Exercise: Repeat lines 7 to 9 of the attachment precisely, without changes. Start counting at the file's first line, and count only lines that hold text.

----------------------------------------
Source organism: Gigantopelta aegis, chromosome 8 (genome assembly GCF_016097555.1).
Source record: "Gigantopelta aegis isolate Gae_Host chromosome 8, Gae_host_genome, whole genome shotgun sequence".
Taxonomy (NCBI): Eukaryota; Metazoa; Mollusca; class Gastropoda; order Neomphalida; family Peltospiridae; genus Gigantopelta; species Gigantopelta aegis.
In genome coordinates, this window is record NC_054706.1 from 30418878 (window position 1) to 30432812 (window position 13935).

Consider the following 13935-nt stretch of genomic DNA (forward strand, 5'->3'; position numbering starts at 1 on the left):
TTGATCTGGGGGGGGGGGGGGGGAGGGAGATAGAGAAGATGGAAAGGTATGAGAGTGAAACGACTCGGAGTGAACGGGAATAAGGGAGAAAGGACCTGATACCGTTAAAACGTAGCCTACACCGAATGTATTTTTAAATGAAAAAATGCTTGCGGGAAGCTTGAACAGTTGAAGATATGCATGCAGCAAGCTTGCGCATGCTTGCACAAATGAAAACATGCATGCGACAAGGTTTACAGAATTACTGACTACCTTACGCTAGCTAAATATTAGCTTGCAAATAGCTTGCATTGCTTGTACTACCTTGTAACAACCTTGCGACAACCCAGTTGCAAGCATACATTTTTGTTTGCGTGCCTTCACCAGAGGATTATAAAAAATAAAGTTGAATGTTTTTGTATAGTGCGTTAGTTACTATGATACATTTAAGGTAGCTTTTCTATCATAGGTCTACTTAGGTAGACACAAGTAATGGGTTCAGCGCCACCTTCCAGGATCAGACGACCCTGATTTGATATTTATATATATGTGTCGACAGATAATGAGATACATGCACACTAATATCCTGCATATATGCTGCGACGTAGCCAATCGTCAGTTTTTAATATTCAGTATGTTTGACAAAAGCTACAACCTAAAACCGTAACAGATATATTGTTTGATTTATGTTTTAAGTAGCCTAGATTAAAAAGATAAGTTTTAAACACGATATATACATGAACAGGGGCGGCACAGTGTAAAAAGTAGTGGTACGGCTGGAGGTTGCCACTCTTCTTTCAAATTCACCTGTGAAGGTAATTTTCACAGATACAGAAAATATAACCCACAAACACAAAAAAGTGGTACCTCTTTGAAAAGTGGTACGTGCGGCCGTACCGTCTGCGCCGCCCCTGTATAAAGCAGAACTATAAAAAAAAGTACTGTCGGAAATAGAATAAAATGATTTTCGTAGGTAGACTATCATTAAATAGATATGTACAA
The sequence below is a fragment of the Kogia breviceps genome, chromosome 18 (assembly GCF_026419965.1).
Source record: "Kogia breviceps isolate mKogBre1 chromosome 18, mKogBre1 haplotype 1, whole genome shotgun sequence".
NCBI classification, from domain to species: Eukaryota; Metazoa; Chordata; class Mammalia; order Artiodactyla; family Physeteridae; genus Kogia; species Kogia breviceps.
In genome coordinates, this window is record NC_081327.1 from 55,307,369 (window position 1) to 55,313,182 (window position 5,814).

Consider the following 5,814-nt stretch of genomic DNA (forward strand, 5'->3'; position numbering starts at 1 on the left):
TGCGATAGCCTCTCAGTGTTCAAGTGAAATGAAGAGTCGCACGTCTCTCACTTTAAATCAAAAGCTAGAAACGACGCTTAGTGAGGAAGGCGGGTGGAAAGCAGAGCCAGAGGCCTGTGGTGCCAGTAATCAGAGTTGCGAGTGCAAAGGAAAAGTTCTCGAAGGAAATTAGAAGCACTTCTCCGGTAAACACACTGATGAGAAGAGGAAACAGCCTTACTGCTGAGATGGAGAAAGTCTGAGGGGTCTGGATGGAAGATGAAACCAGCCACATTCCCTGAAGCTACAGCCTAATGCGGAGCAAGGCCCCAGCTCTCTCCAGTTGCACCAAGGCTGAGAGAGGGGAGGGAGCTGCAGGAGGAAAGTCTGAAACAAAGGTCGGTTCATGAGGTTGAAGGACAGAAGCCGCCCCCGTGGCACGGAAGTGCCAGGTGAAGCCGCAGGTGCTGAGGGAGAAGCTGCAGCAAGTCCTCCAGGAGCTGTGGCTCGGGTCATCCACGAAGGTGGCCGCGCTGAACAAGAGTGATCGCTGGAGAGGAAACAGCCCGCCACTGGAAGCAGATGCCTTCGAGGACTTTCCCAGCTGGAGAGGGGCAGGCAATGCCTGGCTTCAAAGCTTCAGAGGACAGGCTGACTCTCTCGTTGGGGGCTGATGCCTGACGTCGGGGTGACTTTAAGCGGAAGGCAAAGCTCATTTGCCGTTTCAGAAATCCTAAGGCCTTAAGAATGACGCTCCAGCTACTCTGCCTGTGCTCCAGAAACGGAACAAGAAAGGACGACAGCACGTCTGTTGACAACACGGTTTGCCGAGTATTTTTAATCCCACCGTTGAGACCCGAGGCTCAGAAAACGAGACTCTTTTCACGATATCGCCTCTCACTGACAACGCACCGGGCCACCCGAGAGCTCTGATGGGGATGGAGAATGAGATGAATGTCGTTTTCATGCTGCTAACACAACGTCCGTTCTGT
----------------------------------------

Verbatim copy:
The sequence below is a fragment of the Kogia breviceps genome, chromosome 18 (assembly GCF_026419965.1).
Source record: "Kogia breviceps isolate mKogBre1 chromosome 18, mKogBre1 haplotype 1, whole genome shotgun sequence".
NCBI classification, from domain to species: Eukaryota; Metazoa; Chordata; class Mammalia; order Artiodactyla; family Physeteridae; genus Kogia; species Kogia breviceps.